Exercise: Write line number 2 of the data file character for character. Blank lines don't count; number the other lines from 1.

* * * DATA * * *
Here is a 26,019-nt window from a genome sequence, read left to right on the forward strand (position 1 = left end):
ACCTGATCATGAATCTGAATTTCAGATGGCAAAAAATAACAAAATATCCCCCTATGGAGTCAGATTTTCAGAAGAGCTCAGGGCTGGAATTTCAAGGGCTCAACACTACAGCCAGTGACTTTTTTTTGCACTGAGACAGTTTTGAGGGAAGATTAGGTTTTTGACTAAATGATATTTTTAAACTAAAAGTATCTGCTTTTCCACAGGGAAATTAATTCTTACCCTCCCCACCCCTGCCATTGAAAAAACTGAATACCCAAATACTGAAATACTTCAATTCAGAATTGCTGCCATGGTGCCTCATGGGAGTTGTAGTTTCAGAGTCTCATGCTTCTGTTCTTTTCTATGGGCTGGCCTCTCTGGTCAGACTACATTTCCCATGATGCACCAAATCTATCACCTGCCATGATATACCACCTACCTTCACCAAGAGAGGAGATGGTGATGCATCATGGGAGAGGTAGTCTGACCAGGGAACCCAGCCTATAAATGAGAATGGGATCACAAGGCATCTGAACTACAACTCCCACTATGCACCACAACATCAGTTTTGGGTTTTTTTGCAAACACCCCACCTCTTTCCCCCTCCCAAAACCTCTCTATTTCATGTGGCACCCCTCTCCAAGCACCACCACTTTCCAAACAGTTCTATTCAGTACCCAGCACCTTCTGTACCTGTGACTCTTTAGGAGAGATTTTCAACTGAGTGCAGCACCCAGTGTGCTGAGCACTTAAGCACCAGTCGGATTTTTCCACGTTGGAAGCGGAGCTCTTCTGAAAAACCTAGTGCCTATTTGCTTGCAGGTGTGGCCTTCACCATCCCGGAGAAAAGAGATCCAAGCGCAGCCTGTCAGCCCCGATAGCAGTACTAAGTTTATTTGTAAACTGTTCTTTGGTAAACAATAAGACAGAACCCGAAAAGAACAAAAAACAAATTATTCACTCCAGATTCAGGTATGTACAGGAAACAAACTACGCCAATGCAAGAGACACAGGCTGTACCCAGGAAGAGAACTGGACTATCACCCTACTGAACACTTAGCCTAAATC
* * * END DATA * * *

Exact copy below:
ACCTGATCATGAATCTGAATTTCAGATGGCAAAAAATAACAAAATATCCCCCTATGGAGTCAGATTTTCAGAAGAGCTCAGGGCTGGAATTTCAAGGGCTCAACACTACAGCCAGTGACTTTTTTTTGCACTGAGACAGTTTTGAGGGAAGATTAGGTTTTTGACTAAATGATATTTTTAAACTAAAAGTATCTGCTTTTCCACAGGGAAATTAATTCTTACCCTCCCCACCCCTGCCATTGAAAAAACTGAATACCCAAATACTGAAATACTTCAATTCAGAATTGCTGCCATGGTGCCTCATGGGAGTTGTAGTTTCAGAGTCTCATGCTTCTGTTCTTTTCTATGGGCTGGCCTCTCTGGTCAGACTACATTTCCCATGATGCACCAAATCTATCACCTGCCATGATATACCACCTACCTTCACCAAGAGAGGAGATGGTGATGCATCATGGGAGAGGTAGTCTGACCAGGGAACCCAGCCTATAAATGAGAATGGGATCACAAGGCATCTGAACTACAACTCCCACTATGCACCACAACATCAGTTTTGGGTTTTTTTGCAAACACCCCACCTCTTTCCCCCTCCCAAAACCTCTCTATTTCATGTGGCACCCCTCTCCAAGCACCACCACTTTCCAAACAGTTCTATTCAGTACCCAGCACCTTCTGTACCTGTGACTCTTTAGGAGAGATTTTCAACTGAGTGCAGCACCCAGTGTGCTGAGCACTTAAGCACCAGTCGGATTTTTCCACGTTGGAAGCGGAGCTCTTCTGAAAAACCTAGTGCCTATTTGCTTGCAGGTGTGGCCTTCACCATCCCGGAGAAAAGAGATCCAAGCGCAGCCTGTCAGCCCCGATAGCAGTACTAAGTTTATTTGTAAACTGTTCTTTGGTAAACAATAAGACAGAACCCGAAAAGAACAAAAAACAAATTATTCACTCCAGATTCAGGTATGTACAGGAAACAAACTACGCCAATGCAAGAGACACAGGCTGTACCCAGGAAGAGAACTGGACTATCACCCTACTGAACACTTAGCCTAAATC